Or: The good, the bad and the ugly of refusing the audience’s expectations
Twin Peaks is probably one of the best TV shows that totally deserved to be cancelled. Despite hysterical hype, the first series– and parts of the second– was beautiful, bonkers, perfectly plotted, brilliantly cast and played, a one-of-kind triumph of weirdness over rationality, both diegetically and in the harsh real world landscape of American television. It’s taken me nearly a year because I have a life as well, but I recently made it all the way through the DVD set from the pilot to the last episode. It took me nearly a year despite the fact that I skipped and fast forwarded a lot after the hasty, premature and garbled wrapping up of the Laura Palmer murder plotline, i.e. the whole bloody point and raison d’etre of the show, a mystery that creators/producers Mark Frost and David Lynch never wanted to solve but found themselves obliged to wrap up swiftly when they were overruled and edged out by the network.
From then onwards the show mostly wobbles erratically between being an embarrassing but still occasionally entertaining parody of itself and being totally unwatchable because the writing, storylining, acting, direction and random, gratuitous guest actors are all so horrendous. Lara Flynn Boyle goes from a passably plausible senior high school student to dressing like an old lady and behaving like some deranged cougar in a soft porn movie. Her erstwhile boyfriend pretty much does randomly end up with a deranged cougar in a soft porn movie scenario that isn’t even in Twin Peaks, and certainly has nothing to do with anything else that’s going on. Sherilyn Fenn follows an opposite but equally crap trajectory, going from strangely hilarious and disturbingly arousing idiot-savant jailbait…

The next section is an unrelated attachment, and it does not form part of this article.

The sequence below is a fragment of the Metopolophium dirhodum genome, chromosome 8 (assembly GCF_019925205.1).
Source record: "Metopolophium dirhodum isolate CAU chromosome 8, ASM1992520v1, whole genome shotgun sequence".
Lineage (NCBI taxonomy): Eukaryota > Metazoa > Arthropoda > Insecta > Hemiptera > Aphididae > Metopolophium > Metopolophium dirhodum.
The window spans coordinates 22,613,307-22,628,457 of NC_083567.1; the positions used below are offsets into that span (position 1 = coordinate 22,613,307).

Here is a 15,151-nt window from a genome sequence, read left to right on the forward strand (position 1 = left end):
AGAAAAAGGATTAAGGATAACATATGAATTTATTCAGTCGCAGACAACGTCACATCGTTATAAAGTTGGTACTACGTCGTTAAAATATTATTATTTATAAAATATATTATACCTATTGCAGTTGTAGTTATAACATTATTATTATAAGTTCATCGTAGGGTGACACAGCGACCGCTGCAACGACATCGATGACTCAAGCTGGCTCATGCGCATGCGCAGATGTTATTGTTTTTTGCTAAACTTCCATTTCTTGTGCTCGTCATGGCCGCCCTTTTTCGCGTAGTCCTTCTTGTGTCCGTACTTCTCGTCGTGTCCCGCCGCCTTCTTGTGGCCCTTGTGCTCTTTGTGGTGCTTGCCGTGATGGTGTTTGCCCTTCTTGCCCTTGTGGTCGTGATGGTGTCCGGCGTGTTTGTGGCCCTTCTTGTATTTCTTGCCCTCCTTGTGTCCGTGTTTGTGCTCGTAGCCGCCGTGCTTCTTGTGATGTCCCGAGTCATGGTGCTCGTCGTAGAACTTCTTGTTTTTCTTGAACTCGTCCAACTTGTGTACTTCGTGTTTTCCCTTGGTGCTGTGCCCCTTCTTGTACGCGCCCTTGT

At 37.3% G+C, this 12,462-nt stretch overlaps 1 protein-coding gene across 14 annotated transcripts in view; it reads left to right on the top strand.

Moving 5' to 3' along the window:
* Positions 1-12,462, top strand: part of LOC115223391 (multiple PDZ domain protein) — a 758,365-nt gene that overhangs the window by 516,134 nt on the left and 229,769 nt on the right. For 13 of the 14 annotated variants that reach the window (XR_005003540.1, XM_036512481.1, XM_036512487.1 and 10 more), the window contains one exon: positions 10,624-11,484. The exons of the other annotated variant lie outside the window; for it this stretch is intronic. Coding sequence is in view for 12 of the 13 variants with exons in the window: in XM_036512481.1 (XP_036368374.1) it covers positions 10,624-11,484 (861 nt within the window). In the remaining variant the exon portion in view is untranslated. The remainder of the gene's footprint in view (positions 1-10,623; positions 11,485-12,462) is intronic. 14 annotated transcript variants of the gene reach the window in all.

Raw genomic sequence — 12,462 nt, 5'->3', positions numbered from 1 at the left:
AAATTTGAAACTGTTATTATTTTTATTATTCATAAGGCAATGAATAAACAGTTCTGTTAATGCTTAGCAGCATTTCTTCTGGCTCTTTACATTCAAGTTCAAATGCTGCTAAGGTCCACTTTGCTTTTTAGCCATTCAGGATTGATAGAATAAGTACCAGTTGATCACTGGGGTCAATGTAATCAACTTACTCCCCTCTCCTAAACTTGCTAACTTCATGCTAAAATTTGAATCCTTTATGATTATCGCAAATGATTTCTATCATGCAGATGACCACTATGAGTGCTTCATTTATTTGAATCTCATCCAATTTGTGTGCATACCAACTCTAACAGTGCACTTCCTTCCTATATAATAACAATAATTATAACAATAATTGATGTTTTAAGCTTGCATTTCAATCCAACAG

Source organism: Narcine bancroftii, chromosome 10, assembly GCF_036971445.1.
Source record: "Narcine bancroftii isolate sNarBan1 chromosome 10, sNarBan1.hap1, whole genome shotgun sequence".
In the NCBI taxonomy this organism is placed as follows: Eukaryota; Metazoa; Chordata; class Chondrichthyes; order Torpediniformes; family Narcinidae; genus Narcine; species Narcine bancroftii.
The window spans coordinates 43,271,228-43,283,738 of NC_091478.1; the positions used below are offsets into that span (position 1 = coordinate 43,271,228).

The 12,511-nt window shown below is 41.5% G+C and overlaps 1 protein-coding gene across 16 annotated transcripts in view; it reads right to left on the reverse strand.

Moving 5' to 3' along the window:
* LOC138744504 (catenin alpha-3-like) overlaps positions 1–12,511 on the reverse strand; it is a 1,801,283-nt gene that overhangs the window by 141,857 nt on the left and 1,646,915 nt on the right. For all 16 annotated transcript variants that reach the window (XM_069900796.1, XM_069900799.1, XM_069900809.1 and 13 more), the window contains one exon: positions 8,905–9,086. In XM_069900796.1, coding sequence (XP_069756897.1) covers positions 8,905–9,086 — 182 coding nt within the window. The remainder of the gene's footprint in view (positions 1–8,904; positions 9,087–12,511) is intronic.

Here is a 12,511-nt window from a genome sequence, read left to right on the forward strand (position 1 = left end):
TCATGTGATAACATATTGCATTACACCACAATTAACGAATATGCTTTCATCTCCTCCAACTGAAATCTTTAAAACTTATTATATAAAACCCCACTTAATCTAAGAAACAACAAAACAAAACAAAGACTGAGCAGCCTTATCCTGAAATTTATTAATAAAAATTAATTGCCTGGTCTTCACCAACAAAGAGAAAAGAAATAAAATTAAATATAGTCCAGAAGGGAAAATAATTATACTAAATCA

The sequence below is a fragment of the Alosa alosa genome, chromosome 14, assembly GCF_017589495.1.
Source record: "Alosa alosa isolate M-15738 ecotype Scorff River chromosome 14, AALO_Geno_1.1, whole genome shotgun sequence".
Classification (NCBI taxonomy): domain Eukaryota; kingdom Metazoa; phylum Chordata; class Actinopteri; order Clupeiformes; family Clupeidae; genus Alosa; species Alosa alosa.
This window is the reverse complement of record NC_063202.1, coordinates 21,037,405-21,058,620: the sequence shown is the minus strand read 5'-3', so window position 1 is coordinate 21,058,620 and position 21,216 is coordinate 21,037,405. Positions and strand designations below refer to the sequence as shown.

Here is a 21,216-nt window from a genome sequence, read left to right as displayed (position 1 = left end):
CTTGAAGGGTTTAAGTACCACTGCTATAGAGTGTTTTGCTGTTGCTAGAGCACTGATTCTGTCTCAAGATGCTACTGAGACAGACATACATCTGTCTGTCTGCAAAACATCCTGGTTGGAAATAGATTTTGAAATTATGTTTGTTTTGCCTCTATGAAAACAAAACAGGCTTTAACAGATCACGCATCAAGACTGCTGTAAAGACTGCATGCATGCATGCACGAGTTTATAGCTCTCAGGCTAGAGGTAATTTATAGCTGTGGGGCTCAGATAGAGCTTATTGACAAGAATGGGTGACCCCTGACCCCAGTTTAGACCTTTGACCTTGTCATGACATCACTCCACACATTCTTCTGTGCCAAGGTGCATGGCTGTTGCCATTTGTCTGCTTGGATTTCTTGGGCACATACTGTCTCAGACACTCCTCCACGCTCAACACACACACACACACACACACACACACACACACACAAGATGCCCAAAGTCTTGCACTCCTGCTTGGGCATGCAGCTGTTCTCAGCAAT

(UPDATE: Video removed “due to a copyright claim by CBS Media”, the petty twats. Try searching for Audrey Horne, One Eyed Jack’s, cherry… but as always, do so at your own risk and be prepared for some messed up results.)
… to… er, a rather sensible and therefore boring manager of a hotel, where she has absolutely no adventures whatsoever and certainly has no need for the kind of oral dexterity demonstrated above. Joan Chen goes AWOL, becomes a French maid, then turns into a wooden knob, all for no good reason. Meanwhile Piper Laurie seems to get drunker and more slurred every week, though I’d probably self-medicate too if I was forced to act some of the dialogue she’s lumbered with. Continue Reading